New York teachers unhappy about Common Core exams
New York Times
IT’S CALLED “Common Core,” the national approach to teaching and learning in early childhood, and some educators are upset.
Some early childhood experts say the standardized tests given in the spring and early summer, ostensibly meant to judge educators and parents, can interfere with the learning of young students and their families. Others argue that common core tests will help identify achievement gaps and disadvantage, and that’s all to the good.
“The Common Core and tests like them don’t challenge [children] at this early age,” said Leonie Haimson, the founder of Class Size Matters, an advocacy group and blog that covers school policy. “But it’s saying to educators, if you let 5-year-olds play in the sandbox, we’re going to give you a letter grade. And if you work with them, then we’re going to give you an A.”
Testing has been central to the debate over the Common Core for more than two years, but the issue has emerged again in recent months. Concern about testing has drawn bipartisan support, though the critics are more likely to come from the left.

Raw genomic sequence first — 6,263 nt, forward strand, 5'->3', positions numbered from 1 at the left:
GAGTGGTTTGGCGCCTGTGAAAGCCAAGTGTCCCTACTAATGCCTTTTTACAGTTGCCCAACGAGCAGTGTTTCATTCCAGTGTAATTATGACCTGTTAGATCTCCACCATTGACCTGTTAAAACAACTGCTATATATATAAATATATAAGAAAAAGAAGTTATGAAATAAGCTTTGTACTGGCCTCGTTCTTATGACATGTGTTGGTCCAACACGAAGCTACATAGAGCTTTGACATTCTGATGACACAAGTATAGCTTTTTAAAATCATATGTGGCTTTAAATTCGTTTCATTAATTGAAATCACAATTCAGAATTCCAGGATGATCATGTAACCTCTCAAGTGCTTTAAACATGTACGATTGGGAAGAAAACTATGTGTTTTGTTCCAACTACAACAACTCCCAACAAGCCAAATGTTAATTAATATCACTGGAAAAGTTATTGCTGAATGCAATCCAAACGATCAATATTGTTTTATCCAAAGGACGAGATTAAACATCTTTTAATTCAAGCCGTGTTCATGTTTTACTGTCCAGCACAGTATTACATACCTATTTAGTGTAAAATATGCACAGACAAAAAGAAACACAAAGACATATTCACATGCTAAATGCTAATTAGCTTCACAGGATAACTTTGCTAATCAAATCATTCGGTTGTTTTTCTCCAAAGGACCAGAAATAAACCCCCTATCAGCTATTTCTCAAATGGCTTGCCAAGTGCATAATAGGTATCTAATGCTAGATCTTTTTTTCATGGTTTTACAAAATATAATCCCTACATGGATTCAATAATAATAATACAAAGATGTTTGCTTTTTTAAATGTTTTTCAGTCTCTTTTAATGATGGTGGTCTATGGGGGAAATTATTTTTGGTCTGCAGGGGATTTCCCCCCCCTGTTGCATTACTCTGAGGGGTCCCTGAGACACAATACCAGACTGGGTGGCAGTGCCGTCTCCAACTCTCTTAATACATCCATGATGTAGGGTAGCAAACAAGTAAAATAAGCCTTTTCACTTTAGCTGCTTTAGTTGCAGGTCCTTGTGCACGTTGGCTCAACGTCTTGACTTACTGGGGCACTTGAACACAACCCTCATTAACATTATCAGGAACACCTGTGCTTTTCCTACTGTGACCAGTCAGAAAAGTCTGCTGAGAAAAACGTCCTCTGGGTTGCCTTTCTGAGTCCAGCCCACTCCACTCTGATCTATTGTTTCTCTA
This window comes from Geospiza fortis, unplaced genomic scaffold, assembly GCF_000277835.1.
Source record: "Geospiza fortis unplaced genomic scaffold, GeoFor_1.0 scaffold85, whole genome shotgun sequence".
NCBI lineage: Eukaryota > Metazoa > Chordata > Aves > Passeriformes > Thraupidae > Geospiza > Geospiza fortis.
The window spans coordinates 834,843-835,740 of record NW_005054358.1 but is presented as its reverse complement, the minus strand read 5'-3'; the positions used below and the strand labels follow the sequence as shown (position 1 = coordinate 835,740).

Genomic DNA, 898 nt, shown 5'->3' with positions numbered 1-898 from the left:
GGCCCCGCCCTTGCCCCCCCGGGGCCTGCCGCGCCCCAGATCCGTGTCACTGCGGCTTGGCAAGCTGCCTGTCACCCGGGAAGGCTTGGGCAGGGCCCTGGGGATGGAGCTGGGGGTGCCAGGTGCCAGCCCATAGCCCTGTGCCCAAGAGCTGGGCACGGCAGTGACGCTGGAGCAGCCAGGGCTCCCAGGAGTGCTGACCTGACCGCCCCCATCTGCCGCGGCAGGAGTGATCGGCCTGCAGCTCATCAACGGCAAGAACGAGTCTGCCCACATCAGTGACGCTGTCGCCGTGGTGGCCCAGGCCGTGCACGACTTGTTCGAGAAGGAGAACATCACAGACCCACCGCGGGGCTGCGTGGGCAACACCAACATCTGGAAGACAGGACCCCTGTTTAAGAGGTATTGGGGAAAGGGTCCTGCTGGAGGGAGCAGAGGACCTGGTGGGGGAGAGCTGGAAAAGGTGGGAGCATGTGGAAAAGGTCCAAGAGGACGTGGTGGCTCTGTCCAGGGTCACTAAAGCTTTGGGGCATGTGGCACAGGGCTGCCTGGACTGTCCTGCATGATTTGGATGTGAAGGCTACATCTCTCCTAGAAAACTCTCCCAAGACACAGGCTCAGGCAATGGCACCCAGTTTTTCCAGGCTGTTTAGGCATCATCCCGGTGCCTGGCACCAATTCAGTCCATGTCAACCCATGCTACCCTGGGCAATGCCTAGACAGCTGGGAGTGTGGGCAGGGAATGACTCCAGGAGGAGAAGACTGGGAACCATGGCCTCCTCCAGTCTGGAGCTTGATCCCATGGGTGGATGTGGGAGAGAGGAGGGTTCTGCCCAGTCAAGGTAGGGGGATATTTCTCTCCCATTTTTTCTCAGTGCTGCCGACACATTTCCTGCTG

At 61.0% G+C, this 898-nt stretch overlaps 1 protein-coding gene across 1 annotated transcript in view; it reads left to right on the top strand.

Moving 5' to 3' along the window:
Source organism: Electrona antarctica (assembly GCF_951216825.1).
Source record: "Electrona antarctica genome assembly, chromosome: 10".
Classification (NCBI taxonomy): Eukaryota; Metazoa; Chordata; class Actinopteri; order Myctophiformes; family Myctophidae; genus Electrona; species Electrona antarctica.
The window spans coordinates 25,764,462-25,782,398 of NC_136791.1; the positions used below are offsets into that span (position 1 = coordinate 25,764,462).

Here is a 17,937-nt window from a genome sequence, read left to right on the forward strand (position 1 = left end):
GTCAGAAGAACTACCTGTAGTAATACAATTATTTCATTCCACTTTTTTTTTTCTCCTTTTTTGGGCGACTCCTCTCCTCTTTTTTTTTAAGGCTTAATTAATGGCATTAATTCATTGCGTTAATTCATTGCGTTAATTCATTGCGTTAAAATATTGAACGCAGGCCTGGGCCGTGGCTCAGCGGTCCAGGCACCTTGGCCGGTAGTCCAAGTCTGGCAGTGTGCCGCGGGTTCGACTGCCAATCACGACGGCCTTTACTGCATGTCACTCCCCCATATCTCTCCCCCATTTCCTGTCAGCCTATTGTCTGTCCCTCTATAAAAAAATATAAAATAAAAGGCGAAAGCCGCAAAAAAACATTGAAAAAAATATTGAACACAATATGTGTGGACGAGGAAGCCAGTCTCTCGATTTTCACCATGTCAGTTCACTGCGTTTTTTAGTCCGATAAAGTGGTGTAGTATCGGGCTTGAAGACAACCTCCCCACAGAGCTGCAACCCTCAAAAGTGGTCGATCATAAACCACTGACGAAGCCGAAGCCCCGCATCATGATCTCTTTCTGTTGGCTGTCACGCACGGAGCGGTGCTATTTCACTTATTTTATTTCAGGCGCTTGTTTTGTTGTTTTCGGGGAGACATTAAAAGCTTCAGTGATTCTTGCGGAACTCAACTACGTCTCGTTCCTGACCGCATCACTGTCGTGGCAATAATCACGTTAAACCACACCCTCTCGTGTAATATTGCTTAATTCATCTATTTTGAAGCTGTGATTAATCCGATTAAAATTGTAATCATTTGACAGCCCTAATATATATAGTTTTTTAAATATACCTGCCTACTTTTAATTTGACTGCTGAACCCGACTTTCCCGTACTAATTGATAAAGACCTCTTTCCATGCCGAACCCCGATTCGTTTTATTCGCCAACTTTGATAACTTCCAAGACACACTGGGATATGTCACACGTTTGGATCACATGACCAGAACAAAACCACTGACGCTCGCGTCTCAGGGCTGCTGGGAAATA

Since the Common Core became law in 2010, many states have spent millions, earmarked mostly by federal aid, to implement the new standards, which aim to align reading and math testing to the Common Core. But still in the vast majority of states, test results are not meant to be used to measure the progress of students.
More than a year ago, New York agreed to go further by joining the new national assessments, but it also gave schools and teachers some leeway in which tests to administer, and allowed some flexibility in scores.
The test workshopping in New York, however, has not been smooth. Teachers have had to design their own tests, and the state has introduced new tests that are more frequently given, prompting anxiety about high stakes for schools and teachers.
Last month, Gov. Andrew M. Cuomo, a Democrat, ended a state commission that created guidelines for the tests, and created a new panel to rewrite the proposals.
Lawmakers in some states have also voiced concerns about testing. Last year, Oklahoma legislators introduced a bill that would have ended all standardized testing in school. It is not clear whether the bill has enough support to make it through the state’s GOP-controlled Legislature.